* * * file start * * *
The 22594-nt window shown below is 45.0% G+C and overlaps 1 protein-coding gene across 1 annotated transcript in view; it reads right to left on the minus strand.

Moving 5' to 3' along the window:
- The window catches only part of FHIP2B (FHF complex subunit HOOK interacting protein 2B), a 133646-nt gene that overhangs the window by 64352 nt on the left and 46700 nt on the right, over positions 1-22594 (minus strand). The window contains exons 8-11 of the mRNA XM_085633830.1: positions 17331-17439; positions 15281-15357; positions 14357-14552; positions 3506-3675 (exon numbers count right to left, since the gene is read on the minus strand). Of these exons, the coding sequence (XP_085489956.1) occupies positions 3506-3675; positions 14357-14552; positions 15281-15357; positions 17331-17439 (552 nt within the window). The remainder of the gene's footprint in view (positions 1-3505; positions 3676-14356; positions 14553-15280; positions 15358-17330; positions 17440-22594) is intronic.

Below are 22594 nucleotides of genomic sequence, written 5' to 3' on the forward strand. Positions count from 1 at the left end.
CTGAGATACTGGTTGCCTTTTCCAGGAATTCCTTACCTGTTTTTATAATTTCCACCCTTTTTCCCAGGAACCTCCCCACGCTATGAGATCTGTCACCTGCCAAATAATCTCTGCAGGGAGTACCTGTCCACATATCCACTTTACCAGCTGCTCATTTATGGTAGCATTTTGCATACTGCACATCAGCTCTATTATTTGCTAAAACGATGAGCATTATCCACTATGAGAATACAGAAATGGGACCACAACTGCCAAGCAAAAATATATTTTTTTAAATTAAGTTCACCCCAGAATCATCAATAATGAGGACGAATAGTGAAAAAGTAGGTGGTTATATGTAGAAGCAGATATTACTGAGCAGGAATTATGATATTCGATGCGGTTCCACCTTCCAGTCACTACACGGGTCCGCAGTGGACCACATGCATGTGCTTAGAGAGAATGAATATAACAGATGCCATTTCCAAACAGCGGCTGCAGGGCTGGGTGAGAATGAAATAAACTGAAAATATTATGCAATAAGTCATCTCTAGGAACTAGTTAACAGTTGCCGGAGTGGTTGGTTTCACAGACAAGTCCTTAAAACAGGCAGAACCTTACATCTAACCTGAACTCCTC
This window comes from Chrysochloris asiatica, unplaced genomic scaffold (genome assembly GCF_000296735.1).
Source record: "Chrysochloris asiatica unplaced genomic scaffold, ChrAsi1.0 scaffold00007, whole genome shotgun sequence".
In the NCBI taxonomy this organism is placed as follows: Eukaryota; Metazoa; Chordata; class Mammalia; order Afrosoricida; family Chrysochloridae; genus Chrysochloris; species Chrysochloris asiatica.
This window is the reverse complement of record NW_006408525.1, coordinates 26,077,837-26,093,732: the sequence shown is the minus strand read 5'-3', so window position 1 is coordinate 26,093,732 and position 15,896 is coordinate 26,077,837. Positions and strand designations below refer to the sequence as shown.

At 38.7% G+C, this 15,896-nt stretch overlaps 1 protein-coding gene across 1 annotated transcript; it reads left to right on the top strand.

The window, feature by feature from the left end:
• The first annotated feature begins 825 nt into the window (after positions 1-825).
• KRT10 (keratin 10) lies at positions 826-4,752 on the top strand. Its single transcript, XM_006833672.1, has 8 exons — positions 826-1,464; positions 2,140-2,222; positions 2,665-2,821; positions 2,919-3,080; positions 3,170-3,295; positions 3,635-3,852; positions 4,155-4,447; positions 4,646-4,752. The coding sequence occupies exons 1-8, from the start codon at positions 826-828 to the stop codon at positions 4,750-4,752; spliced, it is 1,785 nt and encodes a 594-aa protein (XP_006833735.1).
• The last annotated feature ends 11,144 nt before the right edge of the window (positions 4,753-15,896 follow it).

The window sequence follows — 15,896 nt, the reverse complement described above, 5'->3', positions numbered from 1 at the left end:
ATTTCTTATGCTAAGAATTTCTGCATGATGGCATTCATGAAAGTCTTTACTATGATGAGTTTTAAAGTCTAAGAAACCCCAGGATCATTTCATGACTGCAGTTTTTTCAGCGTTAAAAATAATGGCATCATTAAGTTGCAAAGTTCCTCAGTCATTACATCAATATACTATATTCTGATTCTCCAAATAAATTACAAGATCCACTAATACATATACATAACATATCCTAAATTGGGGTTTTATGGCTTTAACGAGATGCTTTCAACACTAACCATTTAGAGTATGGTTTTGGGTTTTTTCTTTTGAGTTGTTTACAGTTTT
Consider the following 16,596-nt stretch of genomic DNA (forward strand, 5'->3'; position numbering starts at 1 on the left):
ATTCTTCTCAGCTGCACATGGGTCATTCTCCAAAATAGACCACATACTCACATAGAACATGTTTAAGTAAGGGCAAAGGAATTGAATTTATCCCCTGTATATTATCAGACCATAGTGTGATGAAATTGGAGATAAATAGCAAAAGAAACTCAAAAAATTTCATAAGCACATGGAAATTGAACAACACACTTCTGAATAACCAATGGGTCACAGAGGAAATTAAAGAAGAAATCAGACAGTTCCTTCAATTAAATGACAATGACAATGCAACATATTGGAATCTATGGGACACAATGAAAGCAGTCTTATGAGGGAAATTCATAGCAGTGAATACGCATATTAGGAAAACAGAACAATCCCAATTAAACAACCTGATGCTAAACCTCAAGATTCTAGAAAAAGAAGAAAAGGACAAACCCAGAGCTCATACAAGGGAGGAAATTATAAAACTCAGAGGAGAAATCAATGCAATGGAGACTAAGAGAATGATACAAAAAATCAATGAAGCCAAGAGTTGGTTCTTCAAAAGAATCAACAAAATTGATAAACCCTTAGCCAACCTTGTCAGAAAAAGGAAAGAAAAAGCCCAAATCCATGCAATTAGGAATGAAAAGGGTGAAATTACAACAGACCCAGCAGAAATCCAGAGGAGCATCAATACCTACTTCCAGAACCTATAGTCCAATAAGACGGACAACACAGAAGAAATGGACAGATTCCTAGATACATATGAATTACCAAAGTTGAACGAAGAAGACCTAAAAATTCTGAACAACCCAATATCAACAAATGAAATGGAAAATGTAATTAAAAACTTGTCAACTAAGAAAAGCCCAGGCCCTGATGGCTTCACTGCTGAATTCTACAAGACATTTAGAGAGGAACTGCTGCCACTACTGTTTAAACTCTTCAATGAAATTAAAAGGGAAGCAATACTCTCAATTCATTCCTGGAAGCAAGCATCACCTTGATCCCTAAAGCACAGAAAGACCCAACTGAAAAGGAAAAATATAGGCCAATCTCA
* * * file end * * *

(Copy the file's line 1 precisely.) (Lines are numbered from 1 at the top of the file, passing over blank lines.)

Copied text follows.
The 22594-nt window shown below is 45.0% G+C and overlaps 1 protein-coding gene across 1 annotated transcript in view; it reads right to left on the minus strand.